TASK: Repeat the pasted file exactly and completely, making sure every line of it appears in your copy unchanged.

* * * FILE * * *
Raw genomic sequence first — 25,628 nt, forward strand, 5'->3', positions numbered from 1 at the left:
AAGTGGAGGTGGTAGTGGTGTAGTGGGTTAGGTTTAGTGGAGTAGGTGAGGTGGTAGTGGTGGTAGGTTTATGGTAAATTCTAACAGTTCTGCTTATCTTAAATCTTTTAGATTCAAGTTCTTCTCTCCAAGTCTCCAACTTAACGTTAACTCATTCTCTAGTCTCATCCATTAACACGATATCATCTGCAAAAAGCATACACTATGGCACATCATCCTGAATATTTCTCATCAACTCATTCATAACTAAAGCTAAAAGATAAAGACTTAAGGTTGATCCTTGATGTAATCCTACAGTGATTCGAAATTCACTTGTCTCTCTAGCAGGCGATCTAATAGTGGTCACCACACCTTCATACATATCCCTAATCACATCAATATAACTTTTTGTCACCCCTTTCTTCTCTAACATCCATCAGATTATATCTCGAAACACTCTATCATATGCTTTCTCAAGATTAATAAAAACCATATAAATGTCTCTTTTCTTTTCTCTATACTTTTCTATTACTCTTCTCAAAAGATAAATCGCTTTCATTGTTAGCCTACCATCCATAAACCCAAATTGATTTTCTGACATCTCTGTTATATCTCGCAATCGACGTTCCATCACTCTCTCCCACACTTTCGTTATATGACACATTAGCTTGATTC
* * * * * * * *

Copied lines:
Raw genomic sequence first — 25,628 nt, forward strand, 5'->3', positions numbered from 1 at the left:
AAGTGGAGGTGGTAGTGGTGTAGTGGGTTAGGTTTAGTGGAGTAGGTGAGGTGGTAGTGGTGGTAGGTTTATGGTAAATTCTAACAGTTCTGCTTATCTTAAATCTTTTAGATTCAAGTTCTTCTCTCCAAGTCTCCAACTTAACGTTAACTCATTCTCTAGTCTCATCCATTAACACGATATCATCTGCAAAAAGCATACACTATGGCACATCATCCTGAATATTTCTCATCAACTCATTCATAACTAAAGCTAAAAGATAAAGACTTAAGGTTGATCCTTGATGTAATCCTACAGTGATTCGAAATTCACTTGTCTCTCTAGCAGGCGATCTAATAGTGGTCACCACACCTTCATACATATCCCTAATCACATCAATATAACTTTTTGTCACCCCTTTCTTCTCTAACATCCATCAGATTATATCTCGAAACACTCTATCATATGCTTTCTCAAGATTAATAAAAACCATATAAATGTCTCTTTTCTTTTCTCTATACTTTTCTATTACTCTTCTCAAAAGATAAATCGCTTTCATTGTTAGCCTACCATCCATAAACCCAAATTGATTTTCTGACATCTCTGTTATATCTCGCAATCGACGTTCCATCACTCTCTCCCACACTTTCGTTATATGACACATTAGCTTGATTC